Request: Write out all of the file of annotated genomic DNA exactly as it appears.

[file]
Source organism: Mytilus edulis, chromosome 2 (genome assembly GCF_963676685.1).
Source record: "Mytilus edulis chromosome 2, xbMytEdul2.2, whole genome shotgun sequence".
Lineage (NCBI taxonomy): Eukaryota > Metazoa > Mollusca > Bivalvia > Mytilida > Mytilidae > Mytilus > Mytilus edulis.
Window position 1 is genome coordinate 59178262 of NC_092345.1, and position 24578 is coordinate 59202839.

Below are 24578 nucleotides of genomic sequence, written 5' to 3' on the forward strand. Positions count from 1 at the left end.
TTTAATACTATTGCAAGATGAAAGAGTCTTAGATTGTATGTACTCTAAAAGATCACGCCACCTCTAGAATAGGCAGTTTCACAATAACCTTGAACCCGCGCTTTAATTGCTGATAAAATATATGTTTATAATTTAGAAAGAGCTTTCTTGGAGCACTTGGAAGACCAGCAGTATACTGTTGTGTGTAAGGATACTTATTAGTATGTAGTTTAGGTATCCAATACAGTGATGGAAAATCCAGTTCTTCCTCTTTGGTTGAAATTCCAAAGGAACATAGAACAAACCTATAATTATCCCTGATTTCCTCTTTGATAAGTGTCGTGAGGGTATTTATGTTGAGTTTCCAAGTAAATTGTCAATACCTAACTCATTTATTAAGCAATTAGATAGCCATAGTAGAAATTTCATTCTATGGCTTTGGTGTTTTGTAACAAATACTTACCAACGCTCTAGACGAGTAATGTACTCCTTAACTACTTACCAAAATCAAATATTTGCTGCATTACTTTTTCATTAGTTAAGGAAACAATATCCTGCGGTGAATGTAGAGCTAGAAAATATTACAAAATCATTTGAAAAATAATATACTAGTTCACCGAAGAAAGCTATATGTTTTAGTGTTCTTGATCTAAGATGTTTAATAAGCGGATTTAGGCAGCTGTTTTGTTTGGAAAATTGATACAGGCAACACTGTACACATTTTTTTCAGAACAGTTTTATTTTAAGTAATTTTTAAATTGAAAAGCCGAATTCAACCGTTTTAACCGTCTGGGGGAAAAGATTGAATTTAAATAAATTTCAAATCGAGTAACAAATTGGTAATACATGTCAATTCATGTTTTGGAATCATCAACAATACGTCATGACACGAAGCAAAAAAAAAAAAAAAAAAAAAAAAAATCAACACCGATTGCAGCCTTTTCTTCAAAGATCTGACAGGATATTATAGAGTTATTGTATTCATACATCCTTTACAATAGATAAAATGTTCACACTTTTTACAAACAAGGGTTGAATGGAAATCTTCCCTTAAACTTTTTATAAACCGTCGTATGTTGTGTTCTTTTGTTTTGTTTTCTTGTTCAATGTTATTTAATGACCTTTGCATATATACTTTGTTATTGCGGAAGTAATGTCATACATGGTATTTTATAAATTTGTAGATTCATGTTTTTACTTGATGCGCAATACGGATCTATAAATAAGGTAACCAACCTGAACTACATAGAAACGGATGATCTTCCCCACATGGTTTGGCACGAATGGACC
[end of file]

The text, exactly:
Source organism: Mytilus edulis, chromosome 2 (genome assembly GCF_963676685.1).
Source record: "Mytilus edulis chromosome 2, xbMytEdul2.2, whole genome shotgun sequence".
Lineage (NCBI taxonomy): Eukaryota > Metazoa > Mollusca > Bivalvia > Mytilida > Mytilidae > Mytilus > Mytilus edulis.
Window position 1 is genome coordinate 59178262 of NC_092345.1, and position 24578 is coordinate 59202839.

Below are 24578 nucleotides of genomic sequence, written 5' to 3' on the forward strand. Positions count from 1 at the left end.
TTTAATACTATTGCAAGATGAAAGAGTCTTAGATTGTATGTACTCTAAAAGATCACGCCACCTCTAGAATAGGCAGTTTCACAATAACCTTGAACCCGCGCTTTAATTGCTGATAAAATATATGTTTATAATTTAGAAAGAGCTTTCTTGGAGCACTTGGAAGACCAGCAGTATACTGTTGTGTGTAAGGATACTTATTAGTATGTAGTTTAGGTATCCAATACAGTGATGGAAAATCCAGTTCTTCCTCTTTGGTTGAAATTCCAAAGGAACATAGAACAAACCTATAATTATCCCTGATTTCCTCTTTGATAAGTGTCGTGAGGGTATTTATGTTGAGTTTCCAAGTAAATTGTCAATACCTAACTCATTTATTAAGCAATTAGATAGCCATAGTAGAAATTTCATTCTATGGCTTTGGTGTTTTGTAACAAATACTTACCAACGCTCTAGACGAGTAATGTACTCCTTAACTACTTACCAAAATCAAATATTTGCTGCATTACTTTTTCATTAGTTAAGGAAACAATATCCTGCGGTGAATGTAGAGCTAGAAAATATTACAAAATCATTTGAAAAATAATATACTAGTTCACCGAAGAAAGCTATATGTTTTAGTGTTCTTGATCTAAGATGTTTAATAAGCGGATTTAGGCAGCTGTTTTGTTTGGAAAATTGATACAGGCAACACTGTACACATTTTTTTCAGAACAGTTTTATTTTAAGTAATTTTTAAATTGAAAAGCCGAATTCAACCGTTTTAACCGTCTGGGGGAAAAGATTGAATTTAAATAAATTTCAAATCGAGTAACAAATTGGTAATACATGTCAATTCATGTTTTGGAATCATCAACAATACGTCATGACACGAAGCAAAAAAAAAAAAAAAAAAAAAAAAAATCAACACCGATTGCAGCCTTTTCTTCAAAGATCTGACAGGATATTATAGAGTTATTGTATTCATACATCCTTTACAATAGATAAAATGTTCACACTTTTTACAAACAAGGGTTGAATGGAAATCTTCCCTTAAACTTTTTATAAACCGTCGTATGTTGTGTTCTTTTGTTTTGTTTTCTTGTTCAATGTTATTTAATGACCTTTGCATATATACTTTGTTATTGCGGAAGTAATGTCATACATGGTATTTTATAAATTTGTAGATTCATGTTTTTACTTGATGCGCAATACGGATCTATAAATAAGGTAACCAACCTGAACTACATAGAAACGGATGATCTTCCCCACATGGTTTGGCACGAATGGACC